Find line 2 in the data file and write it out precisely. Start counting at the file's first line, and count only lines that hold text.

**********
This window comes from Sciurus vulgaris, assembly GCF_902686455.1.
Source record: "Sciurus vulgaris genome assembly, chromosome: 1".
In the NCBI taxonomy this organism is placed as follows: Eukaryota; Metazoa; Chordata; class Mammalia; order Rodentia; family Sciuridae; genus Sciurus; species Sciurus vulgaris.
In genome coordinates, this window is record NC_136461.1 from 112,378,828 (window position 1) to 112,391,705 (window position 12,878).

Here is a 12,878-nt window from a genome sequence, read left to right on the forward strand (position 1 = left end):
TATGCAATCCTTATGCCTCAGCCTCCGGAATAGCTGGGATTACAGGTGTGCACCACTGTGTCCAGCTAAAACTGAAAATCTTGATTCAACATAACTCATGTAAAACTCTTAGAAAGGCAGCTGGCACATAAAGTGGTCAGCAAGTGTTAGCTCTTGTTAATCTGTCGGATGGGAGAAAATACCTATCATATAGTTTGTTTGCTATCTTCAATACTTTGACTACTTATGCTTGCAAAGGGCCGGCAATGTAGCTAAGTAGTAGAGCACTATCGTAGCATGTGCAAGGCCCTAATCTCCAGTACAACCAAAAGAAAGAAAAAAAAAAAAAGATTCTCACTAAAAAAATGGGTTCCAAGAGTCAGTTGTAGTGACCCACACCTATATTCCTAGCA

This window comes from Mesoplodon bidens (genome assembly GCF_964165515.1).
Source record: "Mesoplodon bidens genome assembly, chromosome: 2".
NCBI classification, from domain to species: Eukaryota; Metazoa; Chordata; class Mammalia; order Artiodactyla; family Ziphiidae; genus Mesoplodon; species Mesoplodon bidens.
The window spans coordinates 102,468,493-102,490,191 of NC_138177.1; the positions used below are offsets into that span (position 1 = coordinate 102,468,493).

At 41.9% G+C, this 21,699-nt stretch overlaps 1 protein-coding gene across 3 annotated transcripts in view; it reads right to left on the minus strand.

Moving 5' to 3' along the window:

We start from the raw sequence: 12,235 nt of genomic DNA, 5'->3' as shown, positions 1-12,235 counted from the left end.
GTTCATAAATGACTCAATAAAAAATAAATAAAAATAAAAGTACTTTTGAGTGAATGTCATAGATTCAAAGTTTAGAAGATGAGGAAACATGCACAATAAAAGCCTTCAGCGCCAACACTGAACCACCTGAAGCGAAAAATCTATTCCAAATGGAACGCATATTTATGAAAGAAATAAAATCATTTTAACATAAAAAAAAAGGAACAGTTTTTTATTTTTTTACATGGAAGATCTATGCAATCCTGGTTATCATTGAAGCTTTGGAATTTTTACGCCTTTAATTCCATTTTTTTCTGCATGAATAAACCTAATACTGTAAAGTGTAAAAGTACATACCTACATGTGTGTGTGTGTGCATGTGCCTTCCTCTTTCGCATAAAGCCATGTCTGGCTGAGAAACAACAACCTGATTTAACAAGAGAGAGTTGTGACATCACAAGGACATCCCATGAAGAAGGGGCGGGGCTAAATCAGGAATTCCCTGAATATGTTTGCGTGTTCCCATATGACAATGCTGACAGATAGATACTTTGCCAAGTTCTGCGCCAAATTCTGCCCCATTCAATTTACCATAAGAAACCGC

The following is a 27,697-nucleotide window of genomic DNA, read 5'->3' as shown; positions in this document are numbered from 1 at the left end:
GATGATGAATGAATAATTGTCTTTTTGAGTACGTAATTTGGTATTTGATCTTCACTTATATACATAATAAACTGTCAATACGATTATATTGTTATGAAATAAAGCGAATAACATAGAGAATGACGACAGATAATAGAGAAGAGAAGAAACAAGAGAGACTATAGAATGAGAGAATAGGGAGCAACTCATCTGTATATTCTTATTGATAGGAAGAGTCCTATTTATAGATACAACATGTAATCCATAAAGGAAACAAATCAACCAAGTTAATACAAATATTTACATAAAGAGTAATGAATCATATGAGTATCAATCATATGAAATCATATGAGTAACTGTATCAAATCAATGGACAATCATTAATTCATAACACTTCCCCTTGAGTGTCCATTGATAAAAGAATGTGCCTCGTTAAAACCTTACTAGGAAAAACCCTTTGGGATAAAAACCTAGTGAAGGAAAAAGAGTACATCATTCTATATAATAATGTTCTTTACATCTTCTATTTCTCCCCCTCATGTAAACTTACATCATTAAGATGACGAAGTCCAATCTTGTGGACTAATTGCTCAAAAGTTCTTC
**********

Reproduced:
Source record: "Sciurus vulgaris genome assembly, chromosome: 1".